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Project Comet Chaser

By now, you have probably seen something about the rocket launch from Ninigret Park on November 18th in the news. Local area students have assembled a payload which is mounted in a rocket that with be launched by a NASA crew of specialists. With luck, this payload will catch dust from the tail of a comet. Students will analyze this material over the coming months if all goes well.

The comet is named Tempel-Tuttle after its discoverers. It orbits the Sun once every 331/4 years. The size of the Earth's average distance from the Sun is one astronomical unit or an AU. At the comet's closest approach, it will be just inside the Earth's orbit (0.97 AU). At its farthest, the comet will be more than 21 AUs from the Sun. Tempel-Tuttle sheds dust particles as the Sun evaporates its icy core. If you think you can't see something as tiny as a dust particle sixty or seventy miles above the Earth, you'd be wrong. Dust (and larger) particles hitting the Earth's atmosphere are meteors. This particular swarm is called the Leonids because the meteors seem to fly across the sky from a point in the constellation Leo (the Lion).

When Project Comet Chaser was in its planning stage, Frosty Drew Observatory was asked if it could provide some sort of an activity at the dome. After all, the launch site is less than a quarter mile from our building. It seemed appropriate to do some sort of a demonstration involving the comet. Students who come over to the dome can see our new telescope and watch a simulation of the Tempel-Tuttle pass through the inner solar system. We show an animation riding Tempel-Tuttle through the solar system, an animation of Temple-Tuttle in the sky above Charlestown and an animation from 20 AUs out from the Sun about 15o above the plane of the Earth's orbit. Together these give a very dramatic sense of what the comet's motion is like.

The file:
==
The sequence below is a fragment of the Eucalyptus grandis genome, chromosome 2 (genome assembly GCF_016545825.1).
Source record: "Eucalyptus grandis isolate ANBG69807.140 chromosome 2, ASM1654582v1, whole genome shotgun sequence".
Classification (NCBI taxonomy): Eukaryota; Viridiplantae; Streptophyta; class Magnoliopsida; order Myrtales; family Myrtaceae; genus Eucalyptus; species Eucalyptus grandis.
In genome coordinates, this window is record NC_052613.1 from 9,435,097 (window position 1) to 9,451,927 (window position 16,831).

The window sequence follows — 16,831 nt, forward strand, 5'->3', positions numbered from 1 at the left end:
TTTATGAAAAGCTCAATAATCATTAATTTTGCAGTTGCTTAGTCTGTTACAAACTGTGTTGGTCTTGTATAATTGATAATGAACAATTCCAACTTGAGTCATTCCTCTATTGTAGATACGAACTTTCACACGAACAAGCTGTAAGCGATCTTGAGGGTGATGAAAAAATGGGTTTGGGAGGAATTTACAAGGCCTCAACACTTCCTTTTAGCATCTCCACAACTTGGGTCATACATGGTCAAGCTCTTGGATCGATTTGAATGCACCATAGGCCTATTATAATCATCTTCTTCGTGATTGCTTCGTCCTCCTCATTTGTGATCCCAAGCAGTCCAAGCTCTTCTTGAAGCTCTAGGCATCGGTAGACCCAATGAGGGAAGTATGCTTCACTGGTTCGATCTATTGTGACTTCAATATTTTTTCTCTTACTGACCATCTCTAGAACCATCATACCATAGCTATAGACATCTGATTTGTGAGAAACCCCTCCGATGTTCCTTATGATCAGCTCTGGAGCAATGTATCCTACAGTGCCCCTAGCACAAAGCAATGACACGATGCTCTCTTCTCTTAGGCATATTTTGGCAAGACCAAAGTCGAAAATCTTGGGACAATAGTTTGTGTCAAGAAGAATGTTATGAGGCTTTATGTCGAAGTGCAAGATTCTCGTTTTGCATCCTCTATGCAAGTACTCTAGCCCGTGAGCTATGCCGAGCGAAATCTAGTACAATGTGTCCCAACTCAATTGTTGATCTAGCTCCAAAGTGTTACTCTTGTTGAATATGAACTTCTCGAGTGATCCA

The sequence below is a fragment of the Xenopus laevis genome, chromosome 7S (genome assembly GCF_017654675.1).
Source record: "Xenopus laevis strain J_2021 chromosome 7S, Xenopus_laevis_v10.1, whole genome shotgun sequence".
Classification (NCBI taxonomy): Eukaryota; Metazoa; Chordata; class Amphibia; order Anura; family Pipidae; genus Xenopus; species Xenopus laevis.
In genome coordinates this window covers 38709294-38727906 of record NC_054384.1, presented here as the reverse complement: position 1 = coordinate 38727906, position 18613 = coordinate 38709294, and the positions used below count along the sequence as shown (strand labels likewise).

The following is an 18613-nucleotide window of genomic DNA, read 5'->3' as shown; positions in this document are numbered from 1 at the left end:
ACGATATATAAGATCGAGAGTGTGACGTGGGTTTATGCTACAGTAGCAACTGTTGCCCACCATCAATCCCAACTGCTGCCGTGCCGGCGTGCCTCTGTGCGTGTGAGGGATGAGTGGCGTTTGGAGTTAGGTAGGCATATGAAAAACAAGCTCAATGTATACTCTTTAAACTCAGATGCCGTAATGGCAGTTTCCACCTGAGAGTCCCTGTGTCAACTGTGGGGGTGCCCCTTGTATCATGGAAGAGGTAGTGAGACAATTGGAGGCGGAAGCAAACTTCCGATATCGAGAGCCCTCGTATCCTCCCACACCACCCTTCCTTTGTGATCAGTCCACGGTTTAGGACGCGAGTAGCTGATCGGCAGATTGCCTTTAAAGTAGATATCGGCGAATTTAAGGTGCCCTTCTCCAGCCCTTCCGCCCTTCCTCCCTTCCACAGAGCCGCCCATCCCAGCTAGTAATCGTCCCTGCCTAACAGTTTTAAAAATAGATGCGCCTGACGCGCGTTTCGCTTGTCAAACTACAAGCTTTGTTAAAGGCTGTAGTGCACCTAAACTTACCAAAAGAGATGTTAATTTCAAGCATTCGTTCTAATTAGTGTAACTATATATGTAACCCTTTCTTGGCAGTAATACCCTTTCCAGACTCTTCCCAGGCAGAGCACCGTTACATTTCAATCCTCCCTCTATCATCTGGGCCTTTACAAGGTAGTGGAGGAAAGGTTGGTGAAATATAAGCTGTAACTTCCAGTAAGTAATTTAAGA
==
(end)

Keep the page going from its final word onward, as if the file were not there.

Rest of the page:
It would have been quite a chore if we had to write all this software ourselves. Luckily, some commercially available software we use to control our telescope is capable of doing this with a little help from the International Astronomical Union[IAU]. The IAU data base contains orbital information for thousands of comets and asteroids. Once we matched the two sets of data, we experimented with lots of ways to show the encounter and finally selected these simulations as the best.

The Leonid meteor shower are predicted to be heavy this year because we will be passing through a newly refreshed particle stream. Predicting meteor shower intensities is fraught with uncertainty. The most intense displays will probably occur in southern Europe and northern Africa, but we should see plenty of shooting stars here in North America. The best times to look for them are the morning hours when the Earth is headed into the swarm. I expect the best showers to occur November 17th and 18th. Don't expect to see a continual flare of meteors like the flares of a major fireworks display. The last really awesome display was a meteor shower Abraham Lincoln viewed as a young man. It was so intense that many people were afraid the world was coming to an end.

If you want to see Mars, Neptune and Uranus, you'll have to set up a telescope at dusk because they will be too low for viewing by 7, 8 and 9PM respectively. Mercury and Pluto are much to close to the Sun for viewing. Mercury has just made an infrequent solar transit (pass across the face of the Sun), and will take a few weeks to climb high enough to be glimpsed in the dawn sky.

The three glorious planets which are capturing all the attention are Jupiter and Saturn which are up all night, and Venus which rises about 3AM. I had my first chance to see Saturn at the maximum power of the new Frosty Drew telescope recently. At more than 800 diameters, Saturn filled the eyepiece view. I've grown accustomed to seeing storm belts on Jupiter, but seeing them in such detail on Saturn is rare.

Leslie Coleman
Author:
Leslie Coleman
Entry Date:
Nov 1, 1999
Published Under:
Leslie Coleman's Columns
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